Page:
Since getting here, I’ve made new friends.  Made new different friends.  Dumped away old new friends for new different friends.  And actual ones, not just Bartenders who pick up my name from looking at my credit card — and on that subject Starbucks baristas remember my name here (which never happened in Boston).  I can get around without GPS … mostly … at least more reliably than getting around Boston after 2 years there.  Work has blossomed for me as well; now that I have grown and learned some things, I am able to make a difference here – like really making a difference, after only a few months.  Also, I have hobbies.  Of course one of the big ones is house hunting & visiting open houses, but still … HOBBIES!  PLURAL HOBBIES!

Granted, if one was to follow me around and try to describe me in three words they would likely be ‘boring, drunk, pathetic’; but I should get some slack until I fully get myself into some kind of life here.  That’s kind of the point, though.  It seemed like most of 2016, especially much of the back half of it, my world didn’t seem right.  Changing jobs, moving to California, it first appeared as though it was the switch I needed to make things right — but truth be told, I found that it isn’t an on-off switch, but a dimmer that takes time going from dark to light.  Yet, I can’t help but to think that the changes that came did so at the right place for me.  If they came too fast, I don’t know if I could grasp or like them.  If they came any slower, trouble would have followed it.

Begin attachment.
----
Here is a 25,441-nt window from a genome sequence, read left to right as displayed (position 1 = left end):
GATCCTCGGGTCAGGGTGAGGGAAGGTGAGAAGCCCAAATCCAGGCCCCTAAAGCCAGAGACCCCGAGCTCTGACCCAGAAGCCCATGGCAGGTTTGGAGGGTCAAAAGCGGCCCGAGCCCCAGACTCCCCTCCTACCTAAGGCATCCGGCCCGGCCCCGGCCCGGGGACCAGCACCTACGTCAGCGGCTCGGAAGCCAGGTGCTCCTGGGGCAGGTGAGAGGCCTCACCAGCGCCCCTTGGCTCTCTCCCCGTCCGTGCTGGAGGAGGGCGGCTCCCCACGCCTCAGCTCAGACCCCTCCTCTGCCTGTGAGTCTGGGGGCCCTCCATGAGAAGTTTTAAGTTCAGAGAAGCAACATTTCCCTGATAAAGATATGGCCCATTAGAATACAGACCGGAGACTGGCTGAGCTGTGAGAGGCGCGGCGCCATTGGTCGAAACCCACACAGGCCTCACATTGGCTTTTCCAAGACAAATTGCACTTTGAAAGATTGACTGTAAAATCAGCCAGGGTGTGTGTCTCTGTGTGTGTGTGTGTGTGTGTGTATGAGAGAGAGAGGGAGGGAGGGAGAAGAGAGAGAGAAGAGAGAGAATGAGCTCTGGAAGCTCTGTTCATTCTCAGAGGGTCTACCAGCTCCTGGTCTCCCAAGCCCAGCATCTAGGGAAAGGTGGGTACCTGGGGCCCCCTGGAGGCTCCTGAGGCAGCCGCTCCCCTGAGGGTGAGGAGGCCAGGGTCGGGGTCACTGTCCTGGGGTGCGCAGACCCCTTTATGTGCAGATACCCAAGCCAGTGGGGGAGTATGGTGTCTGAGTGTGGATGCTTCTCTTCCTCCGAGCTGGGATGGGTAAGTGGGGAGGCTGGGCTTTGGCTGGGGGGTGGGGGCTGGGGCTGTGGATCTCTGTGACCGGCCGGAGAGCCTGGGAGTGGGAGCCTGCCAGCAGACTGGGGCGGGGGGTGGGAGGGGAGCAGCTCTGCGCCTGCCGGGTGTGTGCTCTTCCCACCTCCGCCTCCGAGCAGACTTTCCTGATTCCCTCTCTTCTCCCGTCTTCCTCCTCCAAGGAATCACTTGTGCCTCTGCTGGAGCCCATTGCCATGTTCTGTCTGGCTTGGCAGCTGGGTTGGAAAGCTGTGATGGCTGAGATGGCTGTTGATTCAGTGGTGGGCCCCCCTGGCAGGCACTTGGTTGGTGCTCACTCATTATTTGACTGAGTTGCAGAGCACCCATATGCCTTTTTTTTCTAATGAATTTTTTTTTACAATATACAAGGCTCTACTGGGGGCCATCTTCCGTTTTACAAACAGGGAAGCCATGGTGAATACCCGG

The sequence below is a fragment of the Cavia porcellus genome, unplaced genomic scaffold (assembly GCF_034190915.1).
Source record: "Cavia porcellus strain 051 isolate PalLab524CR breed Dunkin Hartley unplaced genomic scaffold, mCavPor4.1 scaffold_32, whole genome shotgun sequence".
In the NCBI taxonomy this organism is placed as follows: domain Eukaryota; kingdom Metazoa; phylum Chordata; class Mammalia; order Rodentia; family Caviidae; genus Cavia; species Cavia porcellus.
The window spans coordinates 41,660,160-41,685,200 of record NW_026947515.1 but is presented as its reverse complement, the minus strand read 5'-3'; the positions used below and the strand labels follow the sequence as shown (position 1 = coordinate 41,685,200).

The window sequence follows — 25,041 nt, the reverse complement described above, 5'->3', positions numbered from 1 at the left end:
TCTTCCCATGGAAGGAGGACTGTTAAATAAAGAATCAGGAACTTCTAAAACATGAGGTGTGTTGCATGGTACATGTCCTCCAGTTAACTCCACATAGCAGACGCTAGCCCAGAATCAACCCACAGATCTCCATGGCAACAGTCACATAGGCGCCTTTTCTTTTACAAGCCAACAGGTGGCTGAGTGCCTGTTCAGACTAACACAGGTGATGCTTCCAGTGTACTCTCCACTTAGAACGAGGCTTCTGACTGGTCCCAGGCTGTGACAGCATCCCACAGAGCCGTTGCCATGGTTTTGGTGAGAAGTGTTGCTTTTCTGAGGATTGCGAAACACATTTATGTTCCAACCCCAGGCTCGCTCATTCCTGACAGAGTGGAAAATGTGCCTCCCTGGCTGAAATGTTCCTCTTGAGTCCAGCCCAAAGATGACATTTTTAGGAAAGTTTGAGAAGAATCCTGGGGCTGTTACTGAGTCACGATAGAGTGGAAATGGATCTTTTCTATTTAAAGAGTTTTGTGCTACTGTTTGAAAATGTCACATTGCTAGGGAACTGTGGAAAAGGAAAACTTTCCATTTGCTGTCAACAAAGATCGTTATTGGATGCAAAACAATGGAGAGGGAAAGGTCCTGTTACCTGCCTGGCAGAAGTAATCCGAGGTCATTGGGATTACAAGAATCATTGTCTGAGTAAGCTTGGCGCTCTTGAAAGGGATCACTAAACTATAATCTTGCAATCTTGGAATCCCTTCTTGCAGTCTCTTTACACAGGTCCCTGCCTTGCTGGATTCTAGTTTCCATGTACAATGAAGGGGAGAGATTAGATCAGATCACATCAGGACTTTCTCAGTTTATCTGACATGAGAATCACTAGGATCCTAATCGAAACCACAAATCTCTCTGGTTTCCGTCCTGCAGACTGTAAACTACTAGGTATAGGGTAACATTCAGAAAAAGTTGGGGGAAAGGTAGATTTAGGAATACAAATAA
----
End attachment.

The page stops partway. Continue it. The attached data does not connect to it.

All that I can really say is that looking at my life these past four months – time has flown.  If it is true that when you aren’t having fun that time flies coach, I’d have to admit that time must be flying first class these days.

 

 

 

Big Thinking through Thinking Small

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Getting my nerd on here by sharing a group of projects I am supporting that has me fired up following some meetings this week.  One of the biggest developments in unmanned space flight in recent years is the development and deployment of CubeSats.  A CubeSat can be considered a miniature satellite.  They mark a circular movement of technology not much different than you see in other forms of technology – that first starts small, grows massively as we expand what we want that technology to do, then miniaturizing to accomplish the same objectives.  But for the sake of getting boring let me explain it more like this:

Open your freezer  – grab a pint of ice cream – open it up – eat it – now consider that yummy nom nom goodness.  Now image your freezer is attached to a rocket, your hand is a low earth orbit, and the nom nom goodness you feel to be ‘advancing scientific knowledge’.  That’s a CubeSat.